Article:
According to W, the ritualistic contexts of “religion”, among other contexts of religious practice, endow many religious claims with a meaning and significance they would lack divorced from those contexts.
I walk the line between Michael Reidy and Amod Lele, here. A culture that would cultivate awakening cannot divest itself of all the rites, because sans rite there is no vehicle for awakening. But one cannot mistake the rite for the goal. I am (as I understand you, Amod) in agreement with you that reducing Buddhism to anthropology is a big yawn. But we are human beings, and we sort lentils and make pottery and beget children; these are either dross to be ignored or raw material to be transmuted.
Amod Lele said:
I’m not sure that “sans rite there is no vehicle for awakening” – depending, at least, on how narrowly one defines “rite.” If one identifies meditation as a rite, Wallis is not criticizing that rite, at least. Monasticism might play a similar role, more directly related. But the colourful temples and the chanting and the jātaka stories – do we need those to be awakened? Maybe not.
On the other hand, something would surely be lost without them. In theory, Buddhism proclaims itself, more or less, to be a pure Ascent tradition, especially in the non-Mahāyāna. But in practice, the aesthetic pleasures of the Buddhist world – for which Wallis understandably proclaims his love – seem much more at home in a Descent that celebrates this world and its various pleasures. If the only sensible purpose in a human life is to rid oneself (and/or others) of suffering – as so many classical Buddhist texts suggest if not proclaim outright – I agree with Wallis that these things may not be conducive to that goal. But perhaps those texts too are wrong, and some worldly pleasures are worthy ends in themselves even if they end in suffering or nonexistence.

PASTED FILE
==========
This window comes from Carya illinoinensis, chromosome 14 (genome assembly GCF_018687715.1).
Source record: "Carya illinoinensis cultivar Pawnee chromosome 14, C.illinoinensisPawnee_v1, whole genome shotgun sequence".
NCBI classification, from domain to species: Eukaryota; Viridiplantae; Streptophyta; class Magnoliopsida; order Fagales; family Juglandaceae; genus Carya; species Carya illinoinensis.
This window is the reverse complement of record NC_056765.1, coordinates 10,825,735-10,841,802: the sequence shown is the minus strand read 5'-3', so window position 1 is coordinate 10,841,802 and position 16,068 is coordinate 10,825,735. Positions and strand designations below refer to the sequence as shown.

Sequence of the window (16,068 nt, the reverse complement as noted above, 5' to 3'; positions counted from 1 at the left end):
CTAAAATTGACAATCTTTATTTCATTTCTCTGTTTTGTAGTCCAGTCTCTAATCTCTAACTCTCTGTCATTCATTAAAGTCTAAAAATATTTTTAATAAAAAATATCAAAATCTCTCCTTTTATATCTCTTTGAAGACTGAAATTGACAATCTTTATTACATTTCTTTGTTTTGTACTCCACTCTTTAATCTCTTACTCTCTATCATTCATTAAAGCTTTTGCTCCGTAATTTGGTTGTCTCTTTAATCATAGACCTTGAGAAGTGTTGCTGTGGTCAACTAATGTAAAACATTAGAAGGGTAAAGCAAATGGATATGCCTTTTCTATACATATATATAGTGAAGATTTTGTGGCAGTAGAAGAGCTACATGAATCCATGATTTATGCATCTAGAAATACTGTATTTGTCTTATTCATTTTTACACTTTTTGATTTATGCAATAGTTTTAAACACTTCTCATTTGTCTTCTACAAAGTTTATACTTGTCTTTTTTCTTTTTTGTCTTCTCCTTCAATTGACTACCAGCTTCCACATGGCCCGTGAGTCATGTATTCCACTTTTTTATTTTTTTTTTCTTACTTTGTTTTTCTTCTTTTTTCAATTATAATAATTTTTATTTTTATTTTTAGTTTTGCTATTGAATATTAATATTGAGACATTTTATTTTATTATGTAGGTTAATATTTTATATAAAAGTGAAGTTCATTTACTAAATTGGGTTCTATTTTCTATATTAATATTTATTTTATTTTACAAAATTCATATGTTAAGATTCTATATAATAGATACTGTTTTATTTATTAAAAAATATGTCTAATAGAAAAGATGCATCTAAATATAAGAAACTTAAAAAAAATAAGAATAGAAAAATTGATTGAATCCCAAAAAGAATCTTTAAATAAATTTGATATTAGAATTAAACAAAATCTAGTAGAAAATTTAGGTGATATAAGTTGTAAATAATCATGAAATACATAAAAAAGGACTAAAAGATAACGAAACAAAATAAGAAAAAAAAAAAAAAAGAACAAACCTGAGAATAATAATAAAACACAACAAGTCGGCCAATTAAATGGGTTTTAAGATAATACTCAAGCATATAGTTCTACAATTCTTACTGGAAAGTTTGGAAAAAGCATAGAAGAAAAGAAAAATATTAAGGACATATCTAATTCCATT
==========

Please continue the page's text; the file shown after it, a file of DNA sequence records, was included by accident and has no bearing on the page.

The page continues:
Is it sensible to set oneself the goal of overcoming suffering? Experiences of suffering at some time or other, and due to some cause or other, are inevitable for any complex form of life capable of feeling pain. Hence, it is absurd to seek to overcome suffering either for oneself and/or for others.
As Wittgenstein remarked in the Investigations, grief or suffering is “a pattern which recurs with different variations in the tapestry of life”. “May All Sentient Beings Be Free of Pain!” is, unfortunately, an absurd wish because it will never be fulfilled.
“…some worldly pleasures are worthy ends in themselves..”
Yes, and some pleasures, e.g., enjoyment of great art, are solvents for suffering!
I found the Wallis article neither a scholarly article nor an article much informed by Buddhist practice. As far as I can tell, it is in the spirit of the views of Westerners from the 19th century who would call Tibetan Buddhist practitioners “Lamaists” and view Tibetan Buddhism as a corruption of “true” Buddhist teachings. Or, more charitably, the views of someone like Edward Conze who is devoted to one school (such as Mahayana in Conze’s case) to the exclusion of others.
It is too bad because there is a subject here that is worth discussing. The actual core of Buddhist teachings is so simple and the process of Buddhist practice is a “letting go” and recognition of things “as they are”. This is surprisingly difficult to do. And the experience of “emptiness” in meditation is so inspiring and transforming that it can generate an attachment that becomes an obstacle. The attachment can affect institutions as well as individuals. There is a wonderful young Tibetan teacher, Anam Thupden, who analogizes the experience of emptiness to ringing a bell — the emptiness is the sound. Then the attachment to the experience is like venerating the bell and wrapping the bell in brocade — it can then no longer make a sound. Ritual can be like that.